As much as I’d like to say that I have stumbled onto something new in the genre world, I haven’t. A quick Google search gave me several blog posts and websites about female noir, noir where the main character and/or the person solve the case was a woman. Here’s a really good one that had my attention.  Here’s another one with some great examples. 

The thing with tropes, especially with noir, is that they work. After studying Raymond Chandler, the godfather of noir, and the letters and essays he’s written about the hardboiled detective story, I know that there is a formula to it. It works because it allows people to read/consider/imagine the dark underbelly of the human condition, where the good are really good, almost saintly, and the bad are so bad it’s tragic.  This only works if there are extremes with the characterization. There’s no middle of the road here, it’s black or white.

I’m wrong, there is some gray. That’s the lead character, the detective, the crime solver. They are filled with darkness and light, and both are at war within the character. For example, the detective would never knowingly commit murder unless it was by accident or justifiable (to their moral code). The detective is a flawed hero with the emphasis on either flawed or hero. While the character can switch from flawed or hero within a second, those two attributes never occupy the same space at the same time.

Imagine if this flawed hero were a woman?

We’re seeing some of this happening in modern novels and films. The Millennium Trilogy (Girl with the Dragon Tattoo) is a prime example. The Fall (available on Netflix) easily comes to mind as a noir-ish television series with a female detective. But do these characters, can these characters, compete with Sam Spade (Dashiell Hammett) or Phillip Marlowe (Raymond Chandler)? Can mine?

Or should they compete at all?

I think female noir is still defining itself, or, more accurately, deciding whether it wants to define itself at all. I believe that noir as a literary genre is now an open session for discovery and that the what defined it in the past, what became its roots, is also what is changing it.  Because of this feminist noir or female noir can and does exist next to the more traditional offerings.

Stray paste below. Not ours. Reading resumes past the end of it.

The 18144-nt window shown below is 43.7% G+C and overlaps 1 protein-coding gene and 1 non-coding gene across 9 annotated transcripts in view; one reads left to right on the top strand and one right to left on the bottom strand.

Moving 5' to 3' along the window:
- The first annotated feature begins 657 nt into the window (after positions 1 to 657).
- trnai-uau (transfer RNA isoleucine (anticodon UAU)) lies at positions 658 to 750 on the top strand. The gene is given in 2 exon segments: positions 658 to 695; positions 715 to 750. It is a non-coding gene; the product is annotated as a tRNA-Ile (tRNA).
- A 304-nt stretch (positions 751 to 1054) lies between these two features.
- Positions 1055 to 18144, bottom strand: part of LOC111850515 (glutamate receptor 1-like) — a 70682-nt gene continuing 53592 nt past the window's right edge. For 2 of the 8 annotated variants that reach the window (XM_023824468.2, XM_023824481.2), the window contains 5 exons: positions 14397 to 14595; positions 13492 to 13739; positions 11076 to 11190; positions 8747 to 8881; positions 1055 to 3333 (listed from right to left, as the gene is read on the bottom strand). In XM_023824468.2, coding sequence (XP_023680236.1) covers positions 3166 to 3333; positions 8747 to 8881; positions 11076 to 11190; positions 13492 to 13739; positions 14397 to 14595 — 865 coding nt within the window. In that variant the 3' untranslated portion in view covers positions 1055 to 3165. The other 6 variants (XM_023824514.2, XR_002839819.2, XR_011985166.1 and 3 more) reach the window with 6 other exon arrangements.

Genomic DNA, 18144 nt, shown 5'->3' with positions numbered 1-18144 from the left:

Meanwhile, I can’t resist writing about femme fatals and gritty detectives with a thirst for justice. Question is, can you guess which one is wearing the heels?

A tale of three book covers. Which to pick?

cover proposalsI’m packing so many boxes that I am so glad to sit down and write this blog post.  Well, sorta.

While I’m packing and getting ready to move to Texas (and working to have this website essentially function with little supervision)  I also know that I am going to return to a lot of work. One on the to do list is finishing the latest Jennie Manning story and getting into the hands of my editor (more about creating a team a la Joanna Penn in a later post).

And I have to pick a book cover!

Okay, these aren’t book covers, they are the leading images for the story, which will be just under novella length upon completion.  (I already have someone lined up to do the book cover and she is going to rock your world. I can’t wait!) So, why have images when it’s only a story? It’s about the experience.

The Jennie Manning stories are only available now to people who sign up to get it for free. These amazing folks are the first ones to read and know this character and world before the first novel of the series is sold. To me, they are royalty. They signed up and took a chance on me when there was only an idea so I always want to put my best foot forward for them and that includes the best cover I could give them.

So, which one would you pick? If you want to get a chance to vote and get the story for free, follow this link.  To learn more about the series, check it out here.

Also, the folks on the list are about to get a bit of a surprise in their inbox on Friday. Trust me. You’ll want to sign up before then!

Interviewing characters. Who is Jennie Manning?


Editor’s Note: This post is part of a 28 day blogging challenge from Imperfectblogging.com. The goal is to develop your blogging voice. To learn more, click here. 

If you’ve been getting the emails about my mystery series, the Jennie Manning Mysteries, you probably know that I’ve had one character stay with me since age 13.

Please, don’t do the math.

This is the year that I’m bringing Jennie and her gang of misfits (okay, there’s only like one misfit and everyone else is a cop or dead) to the world but starting the mystery series. Her first story, Santa’s Last Flight, was the first story and an exclusive to the folks who are on the list.

But as I went to write this blog post for Imperfectingblogging.com (the assignment was to interview someone) I remembered that Jennie and I had our own moment as reporter and source and that her first story was back in 1999.